|Cape Coral||+2.9%||+1.8%||+15 .4%|
Seven of these ten markets are experiencing year-over-year inventory declines that are less severe than the national average for March, including three of the five larger markets like Miami, Atlanta, and Phoenix. Miami and Atlanta are suffering less than half the shortages that the nation as a whole faces this season. Four of the five larger markets reported new listings higher than last year in March, a particularly important month in the real estate economic calendar because it marks the opening of the spring sales season in most of the nation’s markets.
Among larger markets, Tampa is clearly an outlier. Its inventory shortfall and March new listing decline significantly exceed the national averages. Could this be that other factors that impact inventories, such as underwater owners who cannot sell or excessive demand outweigh the impact of single family rentals in this larger market? Or does the market share of SFRs controlled by institutional investors, particularly Blackstone’s Invitation Homes so dominate Tampa’s SFR market that Tampa inventory data are not the good barometer of small investor behavior?
In four of the five smaller former foreclosure markets in the analysis, Phoenix, Las Vegas, Fresno and Nashville, inventories are increasing over last year’s supply. In three, new listings are doing better than the national average. What could be causing this divergence from the national norm?
Las Vegas is especially interesting. It was a bellwether of the foreclosure boom, where owners of hundreds of over-leveraged houses built during the boom defaulted when the bottom fell out of the market. Today most of those foreclosures are single family rentals, and they make up a large percentage of the Las Vegas housing stock. Currently, Zillow lists 1197 single family rentals available to rent in Las Vegas, about one-twelfth of the number of homes for sale.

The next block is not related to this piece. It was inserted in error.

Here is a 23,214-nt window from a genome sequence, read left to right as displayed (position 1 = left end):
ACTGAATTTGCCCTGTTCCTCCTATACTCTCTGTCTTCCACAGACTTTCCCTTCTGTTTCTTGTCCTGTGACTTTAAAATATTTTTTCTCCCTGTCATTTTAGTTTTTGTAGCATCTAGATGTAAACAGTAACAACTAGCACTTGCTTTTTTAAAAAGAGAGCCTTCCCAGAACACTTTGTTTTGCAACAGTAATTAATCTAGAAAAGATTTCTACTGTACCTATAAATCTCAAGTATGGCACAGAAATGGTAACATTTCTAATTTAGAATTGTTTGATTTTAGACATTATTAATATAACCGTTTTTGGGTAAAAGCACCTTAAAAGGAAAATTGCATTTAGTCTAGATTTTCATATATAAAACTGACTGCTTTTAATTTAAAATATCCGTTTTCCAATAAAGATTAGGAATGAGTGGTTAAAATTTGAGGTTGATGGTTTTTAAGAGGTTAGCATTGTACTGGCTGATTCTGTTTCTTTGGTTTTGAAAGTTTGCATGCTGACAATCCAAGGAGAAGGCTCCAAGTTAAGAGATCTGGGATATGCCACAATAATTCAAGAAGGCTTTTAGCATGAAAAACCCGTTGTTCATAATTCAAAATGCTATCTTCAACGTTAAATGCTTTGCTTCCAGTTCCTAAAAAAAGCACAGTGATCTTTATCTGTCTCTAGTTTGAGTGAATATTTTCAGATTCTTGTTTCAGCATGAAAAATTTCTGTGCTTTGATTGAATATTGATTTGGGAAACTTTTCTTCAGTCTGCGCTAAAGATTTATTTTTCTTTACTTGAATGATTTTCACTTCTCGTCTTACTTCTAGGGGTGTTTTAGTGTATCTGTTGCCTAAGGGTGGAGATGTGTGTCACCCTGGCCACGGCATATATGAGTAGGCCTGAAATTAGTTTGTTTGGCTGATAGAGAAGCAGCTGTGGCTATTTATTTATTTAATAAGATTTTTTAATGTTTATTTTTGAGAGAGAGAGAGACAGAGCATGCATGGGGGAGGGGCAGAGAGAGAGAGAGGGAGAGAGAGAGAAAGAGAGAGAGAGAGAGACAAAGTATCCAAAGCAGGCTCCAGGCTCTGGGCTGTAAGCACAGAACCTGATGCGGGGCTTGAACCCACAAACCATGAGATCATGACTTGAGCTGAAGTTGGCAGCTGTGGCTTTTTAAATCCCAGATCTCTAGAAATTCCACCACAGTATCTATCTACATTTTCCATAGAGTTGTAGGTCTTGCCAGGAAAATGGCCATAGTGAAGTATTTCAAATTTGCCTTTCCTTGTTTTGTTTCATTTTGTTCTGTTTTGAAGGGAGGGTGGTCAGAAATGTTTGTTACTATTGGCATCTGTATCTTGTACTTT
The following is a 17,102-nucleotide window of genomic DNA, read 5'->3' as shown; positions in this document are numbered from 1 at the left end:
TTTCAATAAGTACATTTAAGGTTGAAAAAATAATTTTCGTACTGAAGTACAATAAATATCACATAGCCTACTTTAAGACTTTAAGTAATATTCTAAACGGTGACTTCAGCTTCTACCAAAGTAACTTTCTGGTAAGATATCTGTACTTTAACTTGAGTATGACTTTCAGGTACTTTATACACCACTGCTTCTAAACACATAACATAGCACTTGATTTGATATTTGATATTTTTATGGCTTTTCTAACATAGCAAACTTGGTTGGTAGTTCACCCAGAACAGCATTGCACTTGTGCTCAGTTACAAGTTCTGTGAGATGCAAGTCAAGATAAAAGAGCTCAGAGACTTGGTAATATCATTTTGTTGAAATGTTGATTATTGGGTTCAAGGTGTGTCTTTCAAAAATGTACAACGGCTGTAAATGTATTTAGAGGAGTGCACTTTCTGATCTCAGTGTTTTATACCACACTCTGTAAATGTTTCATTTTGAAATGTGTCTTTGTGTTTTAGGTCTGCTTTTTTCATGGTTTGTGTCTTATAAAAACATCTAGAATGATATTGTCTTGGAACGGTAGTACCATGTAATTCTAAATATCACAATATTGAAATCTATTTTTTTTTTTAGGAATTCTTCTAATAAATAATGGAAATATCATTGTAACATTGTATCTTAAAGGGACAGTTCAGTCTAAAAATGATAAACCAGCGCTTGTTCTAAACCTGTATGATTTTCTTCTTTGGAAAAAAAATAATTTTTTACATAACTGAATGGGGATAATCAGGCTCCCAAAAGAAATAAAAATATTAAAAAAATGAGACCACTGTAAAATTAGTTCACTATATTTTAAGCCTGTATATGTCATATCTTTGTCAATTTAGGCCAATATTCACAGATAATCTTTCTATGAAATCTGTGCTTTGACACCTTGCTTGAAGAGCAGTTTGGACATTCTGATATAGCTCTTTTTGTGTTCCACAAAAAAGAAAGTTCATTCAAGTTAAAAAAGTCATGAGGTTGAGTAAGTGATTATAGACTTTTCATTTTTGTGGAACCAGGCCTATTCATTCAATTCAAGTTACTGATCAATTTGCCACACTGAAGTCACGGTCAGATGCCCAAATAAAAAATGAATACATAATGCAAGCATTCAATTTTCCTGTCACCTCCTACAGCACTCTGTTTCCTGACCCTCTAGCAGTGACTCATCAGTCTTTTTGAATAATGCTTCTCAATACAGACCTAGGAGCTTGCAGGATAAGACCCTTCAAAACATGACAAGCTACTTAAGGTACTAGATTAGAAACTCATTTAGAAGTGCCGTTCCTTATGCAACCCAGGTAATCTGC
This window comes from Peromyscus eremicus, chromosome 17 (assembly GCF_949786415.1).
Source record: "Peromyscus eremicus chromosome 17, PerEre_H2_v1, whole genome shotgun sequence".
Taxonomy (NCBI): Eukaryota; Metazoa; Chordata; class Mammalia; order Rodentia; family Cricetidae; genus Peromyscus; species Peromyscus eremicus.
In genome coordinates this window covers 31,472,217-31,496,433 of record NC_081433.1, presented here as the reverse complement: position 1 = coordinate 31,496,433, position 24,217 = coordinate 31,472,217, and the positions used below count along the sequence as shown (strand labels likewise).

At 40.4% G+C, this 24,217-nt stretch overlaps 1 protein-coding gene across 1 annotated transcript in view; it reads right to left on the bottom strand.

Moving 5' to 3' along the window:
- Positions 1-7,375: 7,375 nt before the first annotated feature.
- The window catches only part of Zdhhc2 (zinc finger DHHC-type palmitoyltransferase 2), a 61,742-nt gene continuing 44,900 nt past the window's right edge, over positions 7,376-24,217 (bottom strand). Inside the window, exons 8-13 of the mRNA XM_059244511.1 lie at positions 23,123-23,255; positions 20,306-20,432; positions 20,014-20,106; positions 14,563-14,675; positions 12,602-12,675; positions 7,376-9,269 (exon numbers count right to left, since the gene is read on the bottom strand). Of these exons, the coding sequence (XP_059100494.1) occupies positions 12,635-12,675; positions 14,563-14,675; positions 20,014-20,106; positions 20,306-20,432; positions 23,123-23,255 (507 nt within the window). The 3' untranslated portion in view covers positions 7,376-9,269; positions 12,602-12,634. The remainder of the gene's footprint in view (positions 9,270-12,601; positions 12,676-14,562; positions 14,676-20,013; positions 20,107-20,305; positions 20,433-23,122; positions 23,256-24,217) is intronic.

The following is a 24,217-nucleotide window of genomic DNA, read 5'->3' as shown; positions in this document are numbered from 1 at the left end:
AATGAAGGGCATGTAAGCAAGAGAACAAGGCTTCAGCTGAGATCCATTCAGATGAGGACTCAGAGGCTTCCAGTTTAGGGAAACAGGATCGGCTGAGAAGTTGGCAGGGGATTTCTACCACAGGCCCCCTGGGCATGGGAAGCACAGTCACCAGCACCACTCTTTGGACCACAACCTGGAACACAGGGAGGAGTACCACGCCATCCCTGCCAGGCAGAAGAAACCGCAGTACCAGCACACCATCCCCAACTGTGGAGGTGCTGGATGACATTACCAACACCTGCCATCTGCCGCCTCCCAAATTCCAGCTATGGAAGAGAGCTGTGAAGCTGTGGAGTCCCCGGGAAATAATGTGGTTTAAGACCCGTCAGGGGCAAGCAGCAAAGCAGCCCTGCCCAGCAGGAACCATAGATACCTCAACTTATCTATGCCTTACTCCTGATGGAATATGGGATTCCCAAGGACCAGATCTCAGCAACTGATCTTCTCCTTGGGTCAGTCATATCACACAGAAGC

Memphis is an outlier among smaller markets. One reason could be its slow recovery from the crash and attractive acquisition prices available as late as 2014 when it ranked 9th in the country in the percentage of houses with negative equity; 27 percent of its of homes were “underwater”, and the average home price was still 10 percent below the peak of the housing market, according to a Tennessee State study on foreclosure-driven blight. Memphis has developed a mini-industry of turn-key investment firms that market, finance and manage single family properties for investors across the nation and abroad. A large number of these have bought since the bust and are in it for the long-term.
In Nashville, on the other side of the state, both prices and inventories are soaring at double-digit rates. Arre the supplies of new listings coming from landlords motivated by the opportunity to convert their appreciated value into cash?
Cape Coral, on Florida’s West Coast, is a vacation and retirement community that ranked among the top five foreclosure market during the bust. Cape Coral was notable for a real estate agent who drove prospective investors around town in a bus labeled “ForeclosureToursRUs.com.” Its single-family rental market is dominated by small investors who have held their properties for six to nine years and now may be selling and swelling local inventories.
Is the final act of the foreclosure flood now playing out? Are significant numbers of the 4 to 6 million properties that turned into rentals returning to the fold? Are inventory levels rising simultaneously with year-over-year prices a sign that single family rentals are hitting the market in large numbers? These are questions worthy of more systematic research because the answers could change the face of the real estate economy.